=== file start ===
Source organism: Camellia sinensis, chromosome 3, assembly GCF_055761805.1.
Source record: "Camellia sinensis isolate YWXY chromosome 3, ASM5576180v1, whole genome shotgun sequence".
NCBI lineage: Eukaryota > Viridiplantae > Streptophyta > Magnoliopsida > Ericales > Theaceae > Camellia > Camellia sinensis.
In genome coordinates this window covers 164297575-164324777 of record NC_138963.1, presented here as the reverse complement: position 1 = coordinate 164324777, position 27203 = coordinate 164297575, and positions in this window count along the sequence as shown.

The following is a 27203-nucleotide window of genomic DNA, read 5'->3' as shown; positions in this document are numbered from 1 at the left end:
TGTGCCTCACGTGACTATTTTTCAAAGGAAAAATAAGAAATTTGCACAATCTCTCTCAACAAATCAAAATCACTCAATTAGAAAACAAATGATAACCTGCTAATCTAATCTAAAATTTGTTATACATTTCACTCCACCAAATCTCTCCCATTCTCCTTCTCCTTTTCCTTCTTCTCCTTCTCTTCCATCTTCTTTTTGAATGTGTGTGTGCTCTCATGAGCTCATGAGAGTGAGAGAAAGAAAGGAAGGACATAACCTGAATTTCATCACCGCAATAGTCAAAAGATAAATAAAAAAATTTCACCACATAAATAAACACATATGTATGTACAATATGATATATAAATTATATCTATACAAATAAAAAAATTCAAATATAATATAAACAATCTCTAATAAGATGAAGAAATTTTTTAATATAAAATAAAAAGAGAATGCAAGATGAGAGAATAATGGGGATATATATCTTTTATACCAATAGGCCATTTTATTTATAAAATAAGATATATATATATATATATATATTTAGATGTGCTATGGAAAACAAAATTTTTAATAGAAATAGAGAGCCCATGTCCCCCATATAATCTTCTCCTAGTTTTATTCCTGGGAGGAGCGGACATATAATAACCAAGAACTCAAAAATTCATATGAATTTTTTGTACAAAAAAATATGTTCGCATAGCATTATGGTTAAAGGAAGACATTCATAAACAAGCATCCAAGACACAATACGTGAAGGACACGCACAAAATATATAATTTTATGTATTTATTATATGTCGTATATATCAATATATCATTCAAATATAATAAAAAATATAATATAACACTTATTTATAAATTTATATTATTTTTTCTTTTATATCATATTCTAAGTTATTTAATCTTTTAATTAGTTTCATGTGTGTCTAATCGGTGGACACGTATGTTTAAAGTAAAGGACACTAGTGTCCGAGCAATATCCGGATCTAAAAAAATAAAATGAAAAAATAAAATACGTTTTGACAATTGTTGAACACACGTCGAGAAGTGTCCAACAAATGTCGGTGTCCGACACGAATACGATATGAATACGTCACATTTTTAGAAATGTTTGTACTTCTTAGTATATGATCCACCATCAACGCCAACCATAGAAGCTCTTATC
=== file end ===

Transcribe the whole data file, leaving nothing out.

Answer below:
Source organism: Camellia sinensis, chromosome 3, assembly GCF_055761805.1.
Source record: "Camellia sinensis isolate YWXY chromosome 3, ASM5576180v1, whole genome shotgun sequence".
NCBI lineage: Eukaryota > Viridiplantae > Streptophyta > Magnoliopsida > Ericales > Theaceae > Camellia > Camellia sinensis.
In genome coordinates this window covers 164297575-164324777 of record NC_138963.1, presented here as the reverse complement: position 1 = coordinate 164324777, position 27203 = coordinate 164297575, and positions in this window count along the sequence as shown.

The following is a 27203-nucleotide window of genomic DNA, read 5'->3' as shown; positions in this document are numbered from 1 at the left end:
TGTGCCTCACGTGACTATTTTTCAAAGGAAAAATAAGAAATTTGCACAATCTCTCTCAACAAATCAAAATCACTCAATTAGAAAACAAATGATAACCTGCTAATCTAATCTAAAATTTGTTATACATTTCACTCCACCAAATCTCTCCCATTCTCCTTCTCCTTTTCCTTCTTCTCCTTCTCTTCCATCTTCTTTTTGAATGTGTGTGTGCTCTCATGAGCTCATGAGAGTGAGAGAAAGAAAGGAAGGACATAACCTGAATTTCATCACCGCAATAGTCAAAAGATAAATAAAAAAATTTCACCACATAAATAAACACATATGTATGTACAATATGATATATAAATTATATCTATACAAATAAAAAAATTCAAATATAATATAAACAATCTCTAATAAGATGAAGAAATTTTTTAATATAAAATAAAAAGAGAATGCAAGATGAGAGAATAATGGGGATATATATCTTTTATACCAATAGGCCATTTTATTTATAAAATAAGATATATATATATATATATATATTTAGATGTGCTATGGAAAACAAAATTTTTAATAGAAATAGAGAGCCCATGTCCCCCATATAATCTTCTCCTAGTTTTATTCCTGGGAGGAGCGGACATATAATAACCAAGAACTCAAAAATTCATATGAATTTTTTGTACAAAAAAATATGTTCGCATAGCATTATGGTTAAAGGAAGACATTCATAAACAAGCATCCAAGACACAATACGTGAAGGACACGCACAAAATATATAATTTTATGTATTTATTATATGTCGTATATATCAATATATCATTCAAATATAATAAAAAATATAATATAACACTTATTTATAAATTTATATTATTTTTTCTTTTATATCATATTCTAAGTTATTTAATCTTTTAATTAGTTTCATGTGTGTCTAATCGGTGGACACGTATGTTTAAAGTAAAGGACACTAGTGTCCGAGCAATATCCGGATCTAAAAAAATAAAATGAAAAAATAAAATACGTTTTGACAATTGTTGAACACACGTCGAGAAGTGTCCAACAAATGTCGGTGTCCGACACGAATACGATATGAATACGTCACATTTTTAGAAATGTTTGTACTTCTTAGTATATGATCCACCATCAACGCCAACCATAGAAGCTCTTATC